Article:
The momo is Nepal’s national dumpling, its version of the gyoza, the knish, the ravioli. And I’ve had my first plateful at a local restaurant. The garnish on top is questionable. Let’s see what happens.
We’re still under limited quarantine, so I stretched my legs for five minutes in the neighborhood while there is a break in the monsoon rains.
We landed in Kathmandu, Nepal this morning, to start our next posting. Here is the view from the car during the ride from the airport to our house, plus the view from our balcony.
Prang Sam Yod is a Khmer-era temple. It was built approximately 800 years ago by King Jayavarman VII, who built many of the structures at Angkor Wat. Today, the temple sits in the middle of a traffic circle, and it is best known for the monkeys. Don’t trip over them on your way to the site.
In August, I went with a friend to Ang Thong, a province about 100 km north of Bangkok. The province is known for its temples. Most notable is Wat Muang, site of the largest sitting Buddha figure in Thailand—84 meters tall, sitting atop an eight-meter high pedestal. To give another sense of perspective: the statue is enormous. There is a mirrored sanctuary hall with wax figures of the deceased chief monk and his acolytes. Wat Muang also has a Hell garden—a warning to immoral visitors of what will happen to them in the afterlife. The kids don’t seem too worried;…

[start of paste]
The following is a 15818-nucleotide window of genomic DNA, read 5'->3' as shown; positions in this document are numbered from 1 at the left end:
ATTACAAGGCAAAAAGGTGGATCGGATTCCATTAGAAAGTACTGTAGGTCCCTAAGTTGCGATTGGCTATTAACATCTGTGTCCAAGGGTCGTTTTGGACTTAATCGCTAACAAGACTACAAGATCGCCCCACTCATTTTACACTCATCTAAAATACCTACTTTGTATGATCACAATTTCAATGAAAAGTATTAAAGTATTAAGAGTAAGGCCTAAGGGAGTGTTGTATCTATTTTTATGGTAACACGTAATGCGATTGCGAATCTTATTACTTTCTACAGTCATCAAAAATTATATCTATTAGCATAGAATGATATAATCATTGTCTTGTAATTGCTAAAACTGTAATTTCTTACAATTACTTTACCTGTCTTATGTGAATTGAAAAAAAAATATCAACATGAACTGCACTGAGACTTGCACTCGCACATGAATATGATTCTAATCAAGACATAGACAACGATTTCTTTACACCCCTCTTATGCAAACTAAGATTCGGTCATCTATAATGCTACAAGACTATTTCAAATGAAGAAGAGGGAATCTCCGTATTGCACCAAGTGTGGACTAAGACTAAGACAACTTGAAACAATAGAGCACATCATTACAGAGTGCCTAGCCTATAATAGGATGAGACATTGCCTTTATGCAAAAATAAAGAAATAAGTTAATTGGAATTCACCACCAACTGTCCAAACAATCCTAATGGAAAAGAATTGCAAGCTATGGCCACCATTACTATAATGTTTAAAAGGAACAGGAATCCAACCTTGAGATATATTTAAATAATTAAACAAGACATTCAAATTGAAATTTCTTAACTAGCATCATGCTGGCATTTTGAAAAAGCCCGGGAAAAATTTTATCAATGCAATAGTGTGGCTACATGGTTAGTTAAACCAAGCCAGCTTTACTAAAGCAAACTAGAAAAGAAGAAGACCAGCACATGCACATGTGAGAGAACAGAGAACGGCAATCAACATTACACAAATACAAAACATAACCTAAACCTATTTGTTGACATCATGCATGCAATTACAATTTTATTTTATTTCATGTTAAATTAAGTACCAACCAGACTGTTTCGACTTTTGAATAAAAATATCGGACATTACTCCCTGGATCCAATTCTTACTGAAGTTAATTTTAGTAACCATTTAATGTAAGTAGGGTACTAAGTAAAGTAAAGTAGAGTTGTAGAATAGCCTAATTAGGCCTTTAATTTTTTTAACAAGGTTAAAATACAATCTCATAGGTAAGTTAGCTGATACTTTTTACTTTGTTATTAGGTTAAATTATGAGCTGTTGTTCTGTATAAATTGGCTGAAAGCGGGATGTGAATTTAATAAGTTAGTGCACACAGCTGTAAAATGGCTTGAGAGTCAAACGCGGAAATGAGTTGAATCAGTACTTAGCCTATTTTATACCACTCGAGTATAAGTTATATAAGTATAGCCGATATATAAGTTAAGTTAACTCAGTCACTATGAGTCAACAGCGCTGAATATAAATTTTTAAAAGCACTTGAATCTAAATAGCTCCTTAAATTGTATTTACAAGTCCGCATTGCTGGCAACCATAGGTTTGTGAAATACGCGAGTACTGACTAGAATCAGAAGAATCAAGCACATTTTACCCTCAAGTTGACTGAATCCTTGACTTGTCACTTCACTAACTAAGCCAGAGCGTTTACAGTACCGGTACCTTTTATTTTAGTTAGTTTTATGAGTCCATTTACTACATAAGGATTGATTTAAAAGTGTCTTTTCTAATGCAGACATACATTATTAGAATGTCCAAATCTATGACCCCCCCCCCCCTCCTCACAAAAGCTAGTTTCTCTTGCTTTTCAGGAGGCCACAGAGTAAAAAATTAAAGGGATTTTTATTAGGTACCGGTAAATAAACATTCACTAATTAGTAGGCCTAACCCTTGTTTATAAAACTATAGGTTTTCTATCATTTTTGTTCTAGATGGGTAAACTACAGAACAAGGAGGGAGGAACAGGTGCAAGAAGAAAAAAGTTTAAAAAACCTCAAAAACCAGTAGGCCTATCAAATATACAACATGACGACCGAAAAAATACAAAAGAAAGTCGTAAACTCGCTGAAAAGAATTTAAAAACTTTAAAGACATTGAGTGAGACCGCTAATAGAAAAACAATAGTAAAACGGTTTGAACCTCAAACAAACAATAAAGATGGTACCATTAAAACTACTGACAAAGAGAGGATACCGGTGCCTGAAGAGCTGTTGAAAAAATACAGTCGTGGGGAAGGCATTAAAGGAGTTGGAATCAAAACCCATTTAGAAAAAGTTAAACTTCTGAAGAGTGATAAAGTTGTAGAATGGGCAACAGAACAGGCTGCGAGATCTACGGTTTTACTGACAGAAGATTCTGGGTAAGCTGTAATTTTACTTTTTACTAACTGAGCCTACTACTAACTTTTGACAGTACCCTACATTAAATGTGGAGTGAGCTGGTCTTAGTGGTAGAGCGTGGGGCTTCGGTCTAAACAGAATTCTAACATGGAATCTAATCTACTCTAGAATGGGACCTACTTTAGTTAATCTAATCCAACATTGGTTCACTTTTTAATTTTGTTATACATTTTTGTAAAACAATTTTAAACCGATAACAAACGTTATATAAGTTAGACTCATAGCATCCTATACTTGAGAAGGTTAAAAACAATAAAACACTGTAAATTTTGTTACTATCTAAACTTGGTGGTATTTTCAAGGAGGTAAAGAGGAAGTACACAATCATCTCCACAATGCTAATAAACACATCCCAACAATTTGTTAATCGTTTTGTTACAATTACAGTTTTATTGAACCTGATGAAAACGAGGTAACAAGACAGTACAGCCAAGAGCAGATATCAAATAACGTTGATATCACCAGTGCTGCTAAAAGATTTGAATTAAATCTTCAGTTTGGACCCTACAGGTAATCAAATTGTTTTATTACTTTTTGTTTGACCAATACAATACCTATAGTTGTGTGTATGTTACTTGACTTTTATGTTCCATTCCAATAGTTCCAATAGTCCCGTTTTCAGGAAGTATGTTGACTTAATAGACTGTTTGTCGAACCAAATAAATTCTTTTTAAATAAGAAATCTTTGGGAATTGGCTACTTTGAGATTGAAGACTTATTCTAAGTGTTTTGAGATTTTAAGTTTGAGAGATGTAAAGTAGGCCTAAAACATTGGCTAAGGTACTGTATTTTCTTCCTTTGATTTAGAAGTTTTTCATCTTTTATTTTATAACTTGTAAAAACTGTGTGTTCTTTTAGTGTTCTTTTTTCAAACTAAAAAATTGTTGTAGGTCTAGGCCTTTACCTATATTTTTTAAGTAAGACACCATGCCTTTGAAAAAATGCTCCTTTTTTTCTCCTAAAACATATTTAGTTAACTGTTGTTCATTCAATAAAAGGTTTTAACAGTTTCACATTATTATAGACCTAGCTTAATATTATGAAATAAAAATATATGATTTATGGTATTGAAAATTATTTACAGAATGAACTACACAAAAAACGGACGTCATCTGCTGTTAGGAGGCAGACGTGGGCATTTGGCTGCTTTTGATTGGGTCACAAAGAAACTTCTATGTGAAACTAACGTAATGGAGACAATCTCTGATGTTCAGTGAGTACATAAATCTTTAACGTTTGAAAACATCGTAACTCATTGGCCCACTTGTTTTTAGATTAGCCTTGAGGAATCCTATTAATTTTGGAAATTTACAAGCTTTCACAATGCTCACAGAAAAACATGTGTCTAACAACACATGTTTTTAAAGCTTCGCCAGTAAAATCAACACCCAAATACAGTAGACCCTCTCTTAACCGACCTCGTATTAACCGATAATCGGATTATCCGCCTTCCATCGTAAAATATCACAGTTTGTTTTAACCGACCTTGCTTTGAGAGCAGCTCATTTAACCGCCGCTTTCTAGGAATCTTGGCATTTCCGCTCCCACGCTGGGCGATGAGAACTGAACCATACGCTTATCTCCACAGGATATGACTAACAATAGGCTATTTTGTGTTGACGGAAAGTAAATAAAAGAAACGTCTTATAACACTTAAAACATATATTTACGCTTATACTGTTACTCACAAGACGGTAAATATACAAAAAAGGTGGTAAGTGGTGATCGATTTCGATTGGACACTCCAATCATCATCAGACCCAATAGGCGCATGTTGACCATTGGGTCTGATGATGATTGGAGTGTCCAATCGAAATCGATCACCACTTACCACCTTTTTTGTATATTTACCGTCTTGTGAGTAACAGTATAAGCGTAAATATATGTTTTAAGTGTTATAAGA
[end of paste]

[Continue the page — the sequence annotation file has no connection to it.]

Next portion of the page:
Our last day, we had a short ride to a ferry which took us to Hoi An, a UNESCO World Heritage Site and former trading city. I’ll post a video of the trip soon. In the meantime, on to the next topic.
After the visit to the My Lai Massacre Museum, the visit to the Heroic Mother Statue was a more uplifting exposure to the Vietnamese experience of the war. The statue and accompanying museum opened in 2015 to mark the 40th anniversary of the end of the war. It honors Nguyen Thi Thu, whose 11 children and grandchildren all died fighting against the U.S., as well as the other “heroic mothers” of the war who fought in the war or otherwise contributed to the Vietnamese effort.
Note: Some of the photographs below are disturbing. Leaving Tam Quan, we biked a few miles to what was in some respects the most significant stop on our tour: Son My, the district that was the site of the My Lai massacre. (Click on this link for a detailed Wikipedia history.) On March 16, 1968, soldiers from two U.S. Army battalions attacked a number of hamlets in pursuit of Viet Cong (VC) guerrillas with orders. Colonel Oran Henderson of the 11th Brigade told his officers to “go in there aggressively, close with the enemy and wipe them out for good.”…
Today was about rice and boats. Our trip coincided with one of the rice harvesting periods in central Vietnam, so we saw lots of ripe fields and harvested rice being dried. The Vietnamese typically dry their rice in the road, which is flat and warm—even, if that means having the occasional car or bicycle ride through it. In case you want to see what a sea of rice plants looks like, watch this: Other things we saw: a shrimp farm; boats; water plants; propaganda. We ended the day in a village called Tam Quan, which is known for its fishing…
The good folks at Grasshopper assume that their clients will be tired after two days, so they schedule a train trip for the third day.